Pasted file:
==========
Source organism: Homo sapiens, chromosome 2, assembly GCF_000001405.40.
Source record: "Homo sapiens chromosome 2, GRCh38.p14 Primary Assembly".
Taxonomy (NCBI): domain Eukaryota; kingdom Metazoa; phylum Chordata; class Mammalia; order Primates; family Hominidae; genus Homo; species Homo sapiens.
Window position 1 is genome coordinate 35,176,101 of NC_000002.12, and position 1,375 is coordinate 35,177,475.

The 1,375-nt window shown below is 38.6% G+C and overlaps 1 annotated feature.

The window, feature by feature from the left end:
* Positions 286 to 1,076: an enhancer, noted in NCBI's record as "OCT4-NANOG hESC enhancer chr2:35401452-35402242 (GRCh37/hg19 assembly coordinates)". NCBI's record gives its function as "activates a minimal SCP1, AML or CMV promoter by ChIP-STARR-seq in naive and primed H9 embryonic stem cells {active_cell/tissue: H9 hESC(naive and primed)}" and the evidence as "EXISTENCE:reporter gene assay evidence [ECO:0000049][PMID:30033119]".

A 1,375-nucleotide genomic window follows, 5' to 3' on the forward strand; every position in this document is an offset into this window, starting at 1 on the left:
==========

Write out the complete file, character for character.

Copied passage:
Source organism: Homo sapiens, chromosome 2, assembly GCF_000001405.40.
Source record: "Homo sapiens chromosome 2, GRCh38.p14 Primary Assembly".
Taxonomy (NCBI): domain Eukaryota; kingdom Metazoa; phylum Chordata; class Mammalia; order Primates; family Hominidae; genus Homo; species Homo sapiens.
Window position 1 is genome coordinate 35,176,101 of NC_000002.12, and position 1,375 is coordinate 35,177,475.

The 1,375-nt window shown below is 38.6% G+C and overlaps 1 annotated feature.

The window, feature by feature from the left end:
* Positions 286 to 1,076: an enhancer, noted in NCBI's record as "OCT4-NANOG hESC enhancer chr2:35401452-35402242 (GRCh37/hg19 assembly coordinates)". NCBI's record gives its function as "activates a minimal SCP1, AML or CMV promoter by ChIP-STARR-seq in naive and primed H9 embryonic stem cells {active_cell/tissue: H9 hESC(naive and primed)}" and the evidence as "EXISTENCE:reporter gene assay evidence [ECO:0000049][PMID:30033119]".

A 1,375-nucleotide genomic window follows, 5' to 3' on the forward strand; every position in this document is an offset into this window, starting at 1 on the left: